Challenge Islamophobia Project

Memorial to a 2017 hate crime in Portland, Oregon. Photo by Ursula Wolfe-Rocca.

Most teaching resources and teacher workshops about Islam and Muslims focus on increasing knowledge of religious texts, beliefs, and rituals rather than addressing the root causes of Islamophobia. This project addresses that gap by placing Islamophobia firmly within an American context and shared cultural history. The lessons are designed to avoid the need for a facilitator with specialized knowledge in Islamic studies, because the lessons do not intend to teach non-Muslims about the details of Islamic faith and practice. Rather, the lessons teach all of us to rethink what we know about the history of Muslims in the U.S., including the fact that Islamophobia is rooted in a history of racism and empire.

Islamophobia: A People’s History
Teaching Guide

Below are lessons currently available for download. We are also creating a new website to feature lessons and additional resources to challenge Islamophobia. It will be completed by the end of April 2019.

What is Islamophobia? Interpersonal vs. Structural Discrimination

This lesson asks participants to construct a definition of Islamophobia using a variety of evidence, including poetry, media images, news clips, and research data.

Black Muslims in the United States: An Introductory Activity

This interactive lesson introduces participants to Black Muslims in U.S. history through a meet-and-greet activity.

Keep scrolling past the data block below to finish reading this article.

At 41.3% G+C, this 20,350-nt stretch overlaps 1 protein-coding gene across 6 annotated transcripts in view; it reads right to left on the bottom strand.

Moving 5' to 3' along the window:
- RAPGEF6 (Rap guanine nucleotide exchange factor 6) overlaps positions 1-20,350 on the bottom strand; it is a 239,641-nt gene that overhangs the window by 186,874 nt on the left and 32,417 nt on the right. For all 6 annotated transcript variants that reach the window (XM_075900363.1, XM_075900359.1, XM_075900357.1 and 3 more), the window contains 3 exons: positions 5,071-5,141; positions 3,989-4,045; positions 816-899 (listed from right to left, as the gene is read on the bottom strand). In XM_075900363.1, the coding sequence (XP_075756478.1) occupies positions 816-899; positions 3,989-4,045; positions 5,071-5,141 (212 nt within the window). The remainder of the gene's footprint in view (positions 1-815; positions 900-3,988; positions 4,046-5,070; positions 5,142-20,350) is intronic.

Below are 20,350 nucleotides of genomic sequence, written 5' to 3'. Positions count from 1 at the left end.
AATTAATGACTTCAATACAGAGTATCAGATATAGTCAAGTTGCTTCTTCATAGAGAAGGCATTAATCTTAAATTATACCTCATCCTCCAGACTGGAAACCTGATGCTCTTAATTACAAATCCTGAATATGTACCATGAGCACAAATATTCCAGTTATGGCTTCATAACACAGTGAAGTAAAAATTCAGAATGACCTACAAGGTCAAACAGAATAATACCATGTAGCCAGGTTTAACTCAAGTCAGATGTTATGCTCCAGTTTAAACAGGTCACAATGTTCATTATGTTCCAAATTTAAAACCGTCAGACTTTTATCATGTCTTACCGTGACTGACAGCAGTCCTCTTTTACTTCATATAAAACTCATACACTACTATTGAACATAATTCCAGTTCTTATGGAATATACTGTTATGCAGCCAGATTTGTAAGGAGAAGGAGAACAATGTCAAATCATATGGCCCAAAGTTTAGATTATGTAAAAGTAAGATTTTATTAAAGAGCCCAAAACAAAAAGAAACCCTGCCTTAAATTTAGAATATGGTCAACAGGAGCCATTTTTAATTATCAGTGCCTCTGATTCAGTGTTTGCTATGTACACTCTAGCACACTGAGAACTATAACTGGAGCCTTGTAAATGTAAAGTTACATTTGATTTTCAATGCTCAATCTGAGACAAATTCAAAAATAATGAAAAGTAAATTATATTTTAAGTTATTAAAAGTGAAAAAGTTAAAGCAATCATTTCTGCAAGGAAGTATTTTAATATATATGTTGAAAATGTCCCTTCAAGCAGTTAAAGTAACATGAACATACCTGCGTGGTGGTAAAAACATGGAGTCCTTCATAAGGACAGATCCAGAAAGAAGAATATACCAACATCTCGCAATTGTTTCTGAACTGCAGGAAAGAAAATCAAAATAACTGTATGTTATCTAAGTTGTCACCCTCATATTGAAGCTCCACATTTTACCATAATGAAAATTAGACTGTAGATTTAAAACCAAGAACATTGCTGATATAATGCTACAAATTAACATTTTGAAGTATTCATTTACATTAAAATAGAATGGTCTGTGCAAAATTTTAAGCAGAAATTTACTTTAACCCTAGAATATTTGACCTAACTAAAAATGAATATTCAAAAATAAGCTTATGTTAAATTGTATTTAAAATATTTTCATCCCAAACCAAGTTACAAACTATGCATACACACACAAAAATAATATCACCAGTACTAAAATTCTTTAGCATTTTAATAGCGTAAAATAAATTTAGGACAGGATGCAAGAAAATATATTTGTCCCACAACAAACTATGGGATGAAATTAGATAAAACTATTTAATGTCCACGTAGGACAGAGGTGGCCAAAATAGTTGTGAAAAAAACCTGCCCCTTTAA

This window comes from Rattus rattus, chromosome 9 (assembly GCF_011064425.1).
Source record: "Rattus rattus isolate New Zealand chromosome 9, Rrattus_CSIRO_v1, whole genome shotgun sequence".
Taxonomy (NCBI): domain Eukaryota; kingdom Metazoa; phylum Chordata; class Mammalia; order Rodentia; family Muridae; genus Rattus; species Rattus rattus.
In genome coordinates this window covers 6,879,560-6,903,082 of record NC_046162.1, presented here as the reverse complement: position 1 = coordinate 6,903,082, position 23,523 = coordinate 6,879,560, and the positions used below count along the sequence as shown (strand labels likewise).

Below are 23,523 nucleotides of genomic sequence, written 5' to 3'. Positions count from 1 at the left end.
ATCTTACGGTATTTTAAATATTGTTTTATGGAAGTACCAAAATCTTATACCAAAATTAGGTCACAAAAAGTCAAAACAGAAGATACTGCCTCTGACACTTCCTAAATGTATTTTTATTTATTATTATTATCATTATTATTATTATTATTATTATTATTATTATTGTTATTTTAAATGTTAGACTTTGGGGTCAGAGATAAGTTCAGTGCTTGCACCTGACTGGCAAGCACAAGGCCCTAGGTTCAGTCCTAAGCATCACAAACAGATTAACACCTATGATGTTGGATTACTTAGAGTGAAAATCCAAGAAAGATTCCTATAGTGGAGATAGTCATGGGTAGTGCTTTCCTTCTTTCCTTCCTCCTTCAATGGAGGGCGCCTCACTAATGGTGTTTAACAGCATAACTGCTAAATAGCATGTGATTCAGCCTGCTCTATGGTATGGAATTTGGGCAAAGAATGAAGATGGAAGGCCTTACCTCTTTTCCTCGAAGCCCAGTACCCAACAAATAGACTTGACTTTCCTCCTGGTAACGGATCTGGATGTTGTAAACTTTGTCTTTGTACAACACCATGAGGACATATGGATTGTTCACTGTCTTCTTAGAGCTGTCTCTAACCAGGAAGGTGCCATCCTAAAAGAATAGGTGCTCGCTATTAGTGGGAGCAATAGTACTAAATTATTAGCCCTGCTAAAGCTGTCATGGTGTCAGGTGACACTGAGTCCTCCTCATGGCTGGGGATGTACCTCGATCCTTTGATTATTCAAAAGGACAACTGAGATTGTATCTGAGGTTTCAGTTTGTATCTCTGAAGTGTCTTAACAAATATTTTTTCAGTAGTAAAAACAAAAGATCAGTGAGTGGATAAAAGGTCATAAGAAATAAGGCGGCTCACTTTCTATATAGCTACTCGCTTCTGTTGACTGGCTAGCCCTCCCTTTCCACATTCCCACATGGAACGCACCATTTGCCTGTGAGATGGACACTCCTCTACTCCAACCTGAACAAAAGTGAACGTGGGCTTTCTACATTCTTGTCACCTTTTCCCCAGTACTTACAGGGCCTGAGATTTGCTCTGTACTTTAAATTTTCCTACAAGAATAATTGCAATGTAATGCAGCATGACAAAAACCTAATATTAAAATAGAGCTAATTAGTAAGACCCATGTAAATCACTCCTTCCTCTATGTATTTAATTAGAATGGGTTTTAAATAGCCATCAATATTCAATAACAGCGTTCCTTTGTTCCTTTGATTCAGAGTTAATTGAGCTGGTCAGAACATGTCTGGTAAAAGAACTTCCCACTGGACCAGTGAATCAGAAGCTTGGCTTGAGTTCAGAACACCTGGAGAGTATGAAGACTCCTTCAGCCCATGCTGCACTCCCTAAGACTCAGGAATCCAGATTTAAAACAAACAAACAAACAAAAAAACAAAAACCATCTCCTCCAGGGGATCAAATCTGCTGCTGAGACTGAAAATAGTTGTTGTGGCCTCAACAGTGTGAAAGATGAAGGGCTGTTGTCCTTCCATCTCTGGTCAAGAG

American Hate: Lessons from Survivors

This lesson raises awareness of hate crimes and their impact through survivor testimonials included in American Hate: Survivors Speak Out, edited by Arjun Singh Sethi.

Black Athlete Protest: The Case of Mahmoud Abdul-Rauf

This lesson, drawing on the story of NBA basketball player Mahmoud Abdul-Rauf who refused to stand for the U.S. national anthem in 1996, gives participants the opportunity to hear diverse Muslim perspectives within a U.S. context.


These lessons are being piloted in classrooms to collect teacher and student feedback.

  • Who Benefits from Islamophobia? A Role Play
  • Latinx Muslims: Stereotypes and Surveillance
  • Imagining Justice: Anti-Islamophobia Activism


Muslims | Arab and Arab American | Palestine | Malcolm X


We need your support in order to meet the requests for teacher professional development workshops in cities across the country this year. Our goal is to raise $75,000 in order to double our impact in 2019. Please give today.


Donate by check:

Teaching for Change, PO Box 73038, Washington, D.C. 20056
Please put Islamophobia Project in the memo line

Contact the project director:

Alison Kysia


Posted Wednesday, December 20, 2017 |

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